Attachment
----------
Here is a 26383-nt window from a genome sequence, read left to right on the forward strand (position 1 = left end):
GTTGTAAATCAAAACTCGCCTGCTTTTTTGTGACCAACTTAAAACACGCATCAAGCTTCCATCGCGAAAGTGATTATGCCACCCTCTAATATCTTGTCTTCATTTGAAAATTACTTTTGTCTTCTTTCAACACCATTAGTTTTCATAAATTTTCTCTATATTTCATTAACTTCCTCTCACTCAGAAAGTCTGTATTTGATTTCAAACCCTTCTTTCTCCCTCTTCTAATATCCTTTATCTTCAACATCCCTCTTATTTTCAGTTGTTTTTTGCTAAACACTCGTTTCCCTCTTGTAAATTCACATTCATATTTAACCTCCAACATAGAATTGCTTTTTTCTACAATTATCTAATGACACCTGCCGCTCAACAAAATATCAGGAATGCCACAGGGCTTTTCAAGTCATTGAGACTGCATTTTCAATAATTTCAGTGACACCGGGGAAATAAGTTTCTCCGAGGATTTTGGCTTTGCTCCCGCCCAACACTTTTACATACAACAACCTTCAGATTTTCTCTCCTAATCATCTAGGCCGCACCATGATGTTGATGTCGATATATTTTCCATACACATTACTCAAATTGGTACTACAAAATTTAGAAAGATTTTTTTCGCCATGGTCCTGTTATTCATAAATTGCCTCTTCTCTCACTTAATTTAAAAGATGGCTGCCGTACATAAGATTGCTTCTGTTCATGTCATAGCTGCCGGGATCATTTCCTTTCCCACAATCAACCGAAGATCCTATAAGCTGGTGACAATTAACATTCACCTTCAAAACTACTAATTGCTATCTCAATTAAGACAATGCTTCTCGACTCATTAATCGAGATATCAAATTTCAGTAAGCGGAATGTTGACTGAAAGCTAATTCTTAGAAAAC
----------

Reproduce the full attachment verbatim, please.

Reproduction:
Here is a 26383-nt window from a genome sequence, read left to right on the forward strand (position 1 = left end):
GTTGTAAATCAAAACTCGCCTGCTTTTTTGTGACCAACTTAAAACACGCATCAAGCTTCCATCGCGAAAGTGATTATGCCACCCTCTAATATCTTGTCTTCATTTGAAAATTACTTTTGTCTTCTTTCAACACCATTAGTTTTCATAAATTTTCTCTATATTTCATTAACTTCCTCTCACTCAGAAAGTCTGTATTTGATTTCAAACCCTTCTTTCTCCCTCTTCTAATATCCTTTATCTTCAACATCCCTCTTATTTTCAGTTGTTTTTTGCTAAACACTCGTTTCCCTCTTGTAAATTCACATTCATATTTAACCTCCAACATAGAATTGCTTTTTTCTACAATTATCTAATGACACCTGCCGCTCAACAAAATATCAGGAATGCCACAGGGCTTTTCAAGTCATTGAGACTGCATTTTCAATAATTTCAGTGACACCGGGGAAATAAGTTTCTCCGAGGATTTTGGCTTTGCTCCCGCCCAACACTTTTACATACAACAACCTTCAGATTTTCTCTCCTAATCATCTAGGCCGCACCATGATGTTGATGTCGATATATTTTCCATACACATTACTCAAATTGGTACTACAAAATTTAGAAAGATTTTTTTCGCCATGGTCCTGTTATTCATAAATTGCCTCTTCTCTCACTTAATTTAAAAGATGGCTGCCGTACATAAGATTGCTTCTGTTCATGTCATAGCTGCCGGGATCATTTCCTTTCCCACAATCAACCGAAGATCCTATAAGCTGGTGACAATTAACATTCACCTTCAAAACTACTAATTGCTATCTCAATTAAGACAATGCTTCTCGACTCATTAATCGAGATATCAAATTTCAGTAAGCGGAATGTTGACTGAAAGCTAATTCTTAGAAAAC